We would recommend that this is a whole class activity. You can project the Rank & Reason onto the board and pose the Discussion Question to the class. Have students think-pair-share and invite volunteers to the front to drag one item to the top (or bottom) and give a verbal ‘justification’ (or reason why).
The fun element of dragging the items will encourage students to volunteer, and the nature of the ‘no right answer’ aspect will help students feel confident in giving their opinions. It will also encourage students to listen to each other and formulate appropriate responses.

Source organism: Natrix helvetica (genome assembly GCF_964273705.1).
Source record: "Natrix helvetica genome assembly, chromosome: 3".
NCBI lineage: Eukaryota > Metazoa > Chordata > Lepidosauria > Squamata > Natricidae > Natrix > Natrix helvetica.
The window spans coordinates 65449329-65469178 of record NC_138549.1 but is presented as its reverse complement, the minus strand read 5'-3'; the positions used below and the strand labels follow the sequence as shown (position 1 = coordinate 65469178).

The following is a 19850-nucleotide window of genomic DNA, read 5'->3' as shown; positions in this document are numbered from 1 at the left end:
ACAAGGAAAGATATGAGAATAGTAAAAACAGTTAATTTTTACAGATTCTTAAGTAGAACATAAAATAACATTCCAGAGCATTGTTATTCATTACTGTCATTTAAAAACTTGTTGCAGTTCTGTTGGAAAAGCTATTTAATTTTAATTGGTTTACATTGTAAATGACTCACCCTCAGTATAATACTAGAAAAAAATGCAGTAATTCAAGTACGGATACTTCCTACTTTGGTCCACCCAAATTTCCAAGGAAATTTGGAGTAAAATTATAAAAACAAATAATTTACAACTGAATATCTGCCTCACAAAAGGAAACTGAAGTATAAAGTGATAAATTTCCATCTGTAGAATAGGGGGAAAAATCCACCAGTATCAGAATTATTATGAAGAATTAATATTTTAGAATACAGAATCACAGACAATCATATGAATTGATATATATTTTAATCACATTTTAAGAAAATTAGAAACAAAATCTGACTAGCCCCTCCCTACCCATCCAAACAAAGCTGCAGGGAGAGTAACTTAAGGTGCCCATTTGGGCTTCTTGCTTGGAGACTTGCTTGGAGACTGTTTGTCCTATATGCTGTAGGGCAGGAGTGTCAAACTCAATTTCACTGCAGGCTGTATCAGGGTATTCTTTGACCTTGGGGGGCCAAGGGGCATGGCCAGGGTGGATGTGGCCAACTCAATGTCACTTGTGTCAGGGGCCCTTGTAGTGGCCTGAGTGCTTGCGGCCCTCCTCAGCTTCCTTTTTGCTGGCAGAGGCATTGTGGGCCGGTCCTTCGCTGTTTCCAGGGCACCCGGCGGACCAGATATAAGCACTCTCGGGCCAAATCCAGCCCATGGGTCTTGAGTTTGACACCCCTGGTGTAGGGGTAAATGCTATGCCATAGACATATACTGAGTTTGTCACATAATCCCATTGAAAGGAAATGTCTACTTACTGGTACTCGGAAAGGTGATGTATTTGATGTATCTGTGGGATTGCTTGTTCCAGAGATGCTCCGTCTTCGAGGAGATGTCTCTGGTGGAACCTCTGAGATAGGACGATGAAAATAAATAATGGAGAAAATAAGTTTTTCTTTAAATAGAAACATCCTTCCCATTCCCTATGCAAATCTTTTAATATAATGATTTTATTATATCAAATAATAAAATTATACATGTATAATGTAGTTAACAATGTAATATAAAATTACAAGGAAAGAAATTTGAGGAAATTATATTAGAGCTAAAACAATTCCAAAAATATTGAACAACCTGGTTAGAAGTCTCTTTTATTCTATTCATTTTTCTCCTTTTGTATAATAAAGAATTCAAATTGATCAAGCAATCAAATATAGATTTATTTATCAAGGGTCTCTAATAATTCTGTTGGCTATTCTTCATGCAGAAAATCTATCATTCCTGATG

Instead, you might want to give students paper copies of the Rank & Reason to move the items around in front of them in small groups or pairs and write short justifications in the space provided. Gallery walks are an excellent way for students to view the rankings and explanations of other groups.
See our Rank & Reason Strategies for English Learners (EL) for some fantastic ways to scaffold Rank & Reason discussion with English learner students.
Need more support or have additional questions about using Rank & Reason in the primary grades? Contact us at firstname.lastname@example.org.